I hope we did something for those kids. It's incredible to me how school is taught here. It is all memorization. I worked with the 7 and 9 year old boys the most, and it was really awesome that I had just taught addition this past year so I could teach them strategies. They got almost every question wrong because they had no strategies! They couldn't even count on their fingers. I wish I could have actually gone to school with them to see how their teachers taught, but I hope that some of the things I was able to teach them will stick with them and help them catch up with their more privileged classmates.
***This is the school. Perhaps you understand why we were a little taken off-guard the first day. We were expecting....desks, chairs, chalk boards...ANYTHING. ***
***Russ dancing with the kids at the school***
***Doing math and English***
Thursday, July 1st: (Happy Birthday to Kiera :D) We loaded up our bags and headed to Delhi, where we stayed until we flew out yesterday. You really have to go hotel shopping here because the standard is just so different. We ended up in one hotel but then switching the next day to a slightly nicer one, except they gave us foreigners the room RIGHT next to the road so we LITERALLY got woken up during the night with the sound of old car engines and honking (Indians looooove to honk, remember, it's like their turn signal). During the previous week and a half, Russ had tried calling the 4 Delhi branches MULTIPLE times. WELL, today it finally worked! Someone answered the phone, gave us the address of the church, and we headed down there.
As if that wasn't a miracle enough, we got dropped off in a strange part of town at a Catholic church. I felt rather frustrated about not being able to communicate that this was the wrong church building, and then across the street I saw a missionary! I was so excited to see that white shirt and nametag. Turns out the LDS church (which was really just a building that the church rents 2 floors of) was across the street, but there was a big tree in front of the sign so we wouldn't have seen it. We told the missionary how glad we were to see him and he said, "The Spirit told me to come stand out here." Wow.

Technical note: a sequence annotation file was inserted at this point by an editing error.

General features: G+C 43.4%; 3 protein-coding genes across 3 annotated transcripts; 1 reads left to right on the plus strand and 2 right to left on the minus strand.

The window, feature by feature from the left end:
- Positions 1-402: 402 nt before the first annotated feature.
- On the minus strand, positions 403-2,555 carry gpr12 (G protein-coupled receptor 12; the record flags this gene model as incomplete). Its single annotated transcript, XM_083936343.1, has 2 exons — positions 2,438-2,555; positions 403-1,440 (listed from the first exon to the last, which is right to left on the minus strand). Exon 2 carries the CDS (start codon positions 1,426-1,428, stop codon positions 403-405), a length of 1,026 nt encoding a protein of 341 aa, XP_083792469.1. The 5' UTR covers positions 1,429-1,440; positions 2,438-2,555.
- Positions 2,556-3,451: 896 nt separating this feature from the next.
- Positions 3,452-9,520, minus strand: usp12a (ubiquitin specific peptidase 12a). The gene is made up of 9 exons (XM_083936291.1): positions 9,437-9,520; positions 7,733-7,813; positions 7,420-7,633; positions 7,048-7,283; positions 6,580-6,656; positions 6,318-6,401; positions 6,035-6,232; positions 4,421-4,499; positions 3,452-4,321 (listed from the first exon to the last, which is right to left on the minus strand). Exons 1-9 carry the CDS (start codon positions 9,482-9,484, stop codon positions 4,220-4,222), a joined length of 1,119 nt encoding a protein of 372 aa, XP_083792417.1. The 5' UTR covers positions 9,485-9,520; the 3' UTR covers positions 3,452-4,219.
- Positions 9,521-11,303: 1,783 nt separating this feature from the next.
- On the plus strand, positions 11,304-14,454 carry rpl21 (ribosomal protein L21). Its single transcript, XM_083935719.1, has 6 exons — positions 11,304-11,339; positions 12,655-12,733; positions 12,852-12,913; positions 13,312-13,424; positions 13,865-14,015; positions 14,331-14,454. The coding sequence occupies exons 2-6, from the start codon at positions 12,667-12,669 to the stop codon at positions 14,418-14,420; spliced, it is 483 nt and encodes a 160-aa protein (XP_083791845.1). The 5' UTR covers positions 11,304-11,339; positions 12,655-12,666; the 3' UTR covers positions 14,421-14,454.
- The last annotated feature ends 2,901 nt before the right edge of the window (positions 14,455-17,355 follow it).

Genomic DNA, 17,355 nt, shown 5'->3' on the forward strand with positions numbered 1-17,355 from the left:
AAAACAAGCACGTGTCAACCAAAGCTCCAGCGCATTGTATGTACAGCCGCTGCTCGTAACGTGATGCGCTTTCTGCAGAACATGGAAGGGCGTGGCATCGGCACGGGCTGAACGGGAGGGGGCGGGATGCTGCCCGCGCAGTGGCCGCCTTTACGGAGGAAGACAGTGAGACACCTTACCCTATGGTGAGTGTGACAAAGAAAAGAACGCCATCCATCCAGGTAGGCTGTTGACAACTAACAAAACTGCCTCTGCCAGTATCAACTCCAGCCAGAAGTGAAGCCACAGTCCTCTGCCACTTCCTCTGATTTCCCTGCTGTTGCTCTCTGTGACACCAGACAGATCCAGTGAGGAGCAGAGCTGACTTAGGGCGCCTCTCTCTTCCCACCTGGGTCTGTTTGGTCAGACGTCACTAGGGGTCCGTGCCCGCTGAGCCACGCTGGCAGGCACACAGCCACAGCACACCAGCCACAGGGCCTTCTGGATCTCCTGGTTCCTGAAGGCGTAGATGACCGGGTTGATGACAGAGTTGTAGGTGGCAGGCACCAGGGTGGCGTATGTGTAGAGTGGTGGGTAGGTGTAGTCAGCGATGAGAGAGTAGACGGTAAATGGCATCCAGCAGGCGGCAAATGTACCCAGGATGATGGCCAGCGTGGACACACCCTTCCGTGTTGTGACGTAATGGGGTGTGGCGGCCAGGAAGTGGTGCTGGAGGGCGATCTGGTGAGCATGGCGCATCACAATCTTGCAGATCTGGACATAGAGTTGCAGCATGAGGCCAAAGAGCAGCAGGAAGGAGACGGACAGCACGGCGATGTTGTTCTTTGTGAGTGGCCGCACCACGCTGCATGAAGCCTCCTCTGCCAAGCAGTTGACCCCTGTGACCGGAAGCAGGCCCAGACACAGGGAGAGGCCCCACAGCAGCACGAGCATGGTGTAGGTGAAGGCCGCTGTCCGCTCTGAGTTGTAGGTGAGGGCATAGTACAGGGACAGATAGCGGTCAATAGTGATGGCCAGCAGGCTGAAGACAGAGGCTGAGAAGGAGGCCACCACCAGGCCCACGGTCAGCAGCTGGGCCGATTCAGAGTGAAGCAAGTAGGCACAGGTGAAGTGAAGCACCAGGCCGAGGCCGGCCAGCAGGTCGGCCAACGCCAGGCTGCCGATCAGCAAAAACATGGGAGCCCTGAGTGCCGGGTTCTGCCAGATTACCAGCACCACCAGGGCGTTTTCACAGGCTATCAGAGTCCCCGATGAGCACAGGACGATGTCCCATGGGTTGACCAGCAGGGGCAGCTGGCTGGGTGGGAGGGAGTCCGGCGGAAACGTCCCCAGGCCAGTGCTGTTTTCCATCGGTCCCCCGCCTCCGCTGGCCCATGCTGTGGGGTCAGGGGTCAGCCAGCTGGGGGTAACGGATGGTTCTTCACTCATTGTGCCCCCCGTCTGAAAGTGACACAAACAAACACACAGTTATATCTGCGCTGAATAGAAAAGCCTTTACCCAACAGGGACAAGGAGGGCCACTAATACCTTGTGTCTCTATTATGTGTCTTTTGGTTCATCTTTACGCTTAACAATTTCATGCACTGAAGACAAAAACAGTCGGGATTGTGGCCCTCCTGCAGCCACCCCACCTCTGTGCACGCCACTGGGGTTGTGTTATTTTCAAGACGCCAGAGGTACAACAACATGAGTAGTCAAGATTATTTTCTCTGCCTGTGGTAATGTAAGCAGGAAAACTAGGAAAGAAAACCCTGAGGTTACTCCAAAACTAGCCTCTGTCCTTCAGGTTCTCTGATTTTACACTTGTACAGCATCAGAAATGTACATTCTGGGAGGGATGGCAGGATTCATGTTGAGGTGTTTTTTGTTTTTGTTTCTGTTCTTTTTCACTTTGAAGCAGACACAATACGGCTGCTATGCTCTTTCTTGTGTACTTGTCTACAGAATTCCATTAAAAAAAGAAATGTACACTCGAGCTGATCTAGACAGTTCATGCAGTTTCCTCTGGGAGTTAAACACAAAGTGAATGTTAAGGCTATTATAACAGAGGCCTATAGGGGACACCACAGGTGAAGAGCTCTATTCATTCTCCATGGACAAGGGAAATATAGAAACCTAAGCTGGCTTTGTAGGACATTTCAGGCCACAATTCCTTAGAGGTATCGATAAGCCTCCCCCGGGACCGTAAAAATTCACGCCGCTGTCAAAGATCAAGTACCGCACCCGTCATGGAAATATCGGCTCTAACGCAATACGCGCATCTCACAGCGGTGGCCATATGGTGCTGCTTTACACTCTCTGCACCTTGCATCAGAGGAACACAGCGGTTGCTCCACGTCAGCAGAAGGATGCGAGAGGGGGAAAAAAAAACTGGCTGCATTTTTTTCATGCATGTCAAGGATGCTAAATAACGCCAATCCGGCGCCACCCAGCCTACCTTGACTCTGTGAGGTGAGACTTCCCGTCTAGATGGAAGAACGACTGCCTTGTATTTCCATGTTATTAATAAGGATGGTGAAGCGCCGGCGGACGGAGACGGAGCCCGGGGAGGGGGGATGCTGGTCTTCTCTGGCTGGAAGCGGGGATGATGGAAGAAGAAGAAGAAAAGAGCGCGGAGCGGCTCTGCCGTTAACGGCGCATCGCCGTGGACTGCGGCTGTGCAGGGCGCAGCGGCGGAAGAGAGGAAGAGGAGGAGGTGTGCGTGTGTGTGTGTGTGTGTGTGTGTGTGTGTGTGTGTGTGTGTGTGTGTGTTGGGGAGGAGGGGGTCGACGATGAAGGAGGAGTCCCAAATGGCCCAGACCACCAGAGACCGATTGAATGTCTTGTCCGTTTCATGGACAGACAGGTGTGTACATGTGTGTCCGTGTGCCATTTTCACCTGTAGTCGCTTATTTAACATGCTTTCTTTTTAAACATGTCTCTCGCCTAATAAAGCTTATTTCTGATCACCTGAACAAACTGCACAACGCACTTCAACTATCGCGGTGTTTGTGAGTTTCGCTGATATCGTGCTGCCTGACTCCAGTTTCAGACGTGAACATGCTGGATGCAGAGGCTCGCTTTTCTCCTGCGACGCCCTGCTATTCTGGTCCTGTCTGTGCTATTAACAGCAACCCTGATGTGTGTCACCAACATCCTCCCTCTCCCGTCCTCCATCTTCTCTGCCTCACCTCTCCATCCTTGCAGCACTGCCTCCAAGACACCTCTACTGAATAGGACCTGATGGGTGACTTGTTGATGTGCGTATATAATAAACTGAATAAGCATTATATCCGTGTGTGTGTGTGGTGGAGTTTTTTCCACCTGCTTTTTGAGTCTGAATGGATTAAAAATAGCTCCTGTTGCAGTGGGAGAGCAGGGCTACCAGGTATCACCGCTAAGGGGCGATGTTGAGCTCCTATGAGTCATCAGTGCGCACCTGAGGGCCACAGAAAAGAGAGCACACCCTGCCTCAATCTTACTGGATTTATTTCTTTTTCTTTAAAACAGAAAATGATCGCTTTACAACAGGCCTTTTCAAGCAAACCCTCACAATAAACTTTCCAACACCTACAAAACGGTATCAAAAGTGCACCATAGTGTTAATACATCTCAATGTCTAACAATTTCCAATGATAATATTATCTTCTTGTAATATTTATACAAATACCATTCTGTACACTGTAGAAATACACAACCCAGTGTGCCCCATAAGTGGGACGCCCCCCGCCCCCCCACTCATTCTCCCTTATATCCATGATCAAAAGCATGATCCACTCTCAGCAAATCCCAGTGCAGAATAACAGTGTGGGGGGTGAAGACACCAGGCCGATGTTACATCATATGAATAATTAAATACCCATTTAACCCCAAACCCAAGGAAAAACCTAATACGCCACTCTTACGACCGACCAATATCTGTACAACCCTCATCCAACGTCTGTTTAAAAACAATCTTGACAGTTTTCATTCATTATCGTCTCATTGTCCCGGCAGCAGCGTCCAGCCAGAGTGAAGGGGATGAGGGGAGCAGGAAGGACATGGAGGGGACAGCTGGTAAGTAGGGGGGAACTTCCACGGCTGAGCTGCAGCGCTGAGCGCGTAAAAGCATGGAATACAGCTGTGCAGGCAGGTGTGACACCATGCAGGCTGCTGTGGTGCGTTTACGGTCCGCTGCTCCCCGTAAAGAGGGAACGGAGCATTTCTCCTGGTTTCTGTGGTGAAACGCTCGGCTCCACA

We got a tour of the building (which reminded me a little of our meeting house in Japan) and actually met with the District President. He talked to us for about an hour about the church in India and India in general. We learned that the nearest temple is in Hong Kong so they prepare families to go to the temple and make the trip once a year. It sure made Russ and I appreciate the Provo Temple much much more. I am so so so so grateful to have members of the church all over the world. In a country full of people trying to cheat you, it was so refreshing to talk to members.
Friday, July 2nd: We were so excited about running into the missionaries that we told them we'd spend the day with them going to their appointments. I'm really glad we did because I think it was our best day in India. We started by taking them out to lunch at Pizza Hut and then we went to 4 appointments with them. I won't go through each one, but they were all incredible. The Spirit was so strong. These people are so humble, but have such strong faith. Russ and I were the new people so we said about 4 prayers each and bore our testimonies at each home. With one inactive member, the missionaries said, "We've met with him many times, but we've never felt the Spirit as strongly as we did with you guys there." What a compliment. Probably the most memorable home was in the slums, literally about 8 feet x 8 feet with a bed, a small fridge, some shelves, and some stacks of dishes. That was it. That was all they had. Even so, when we got there, the mother (who isn't even a member, but her family is) went and bought us chips and Fanta. She had so little, but still gave to us, who were strangers. It really made me wonder if I would have done the same.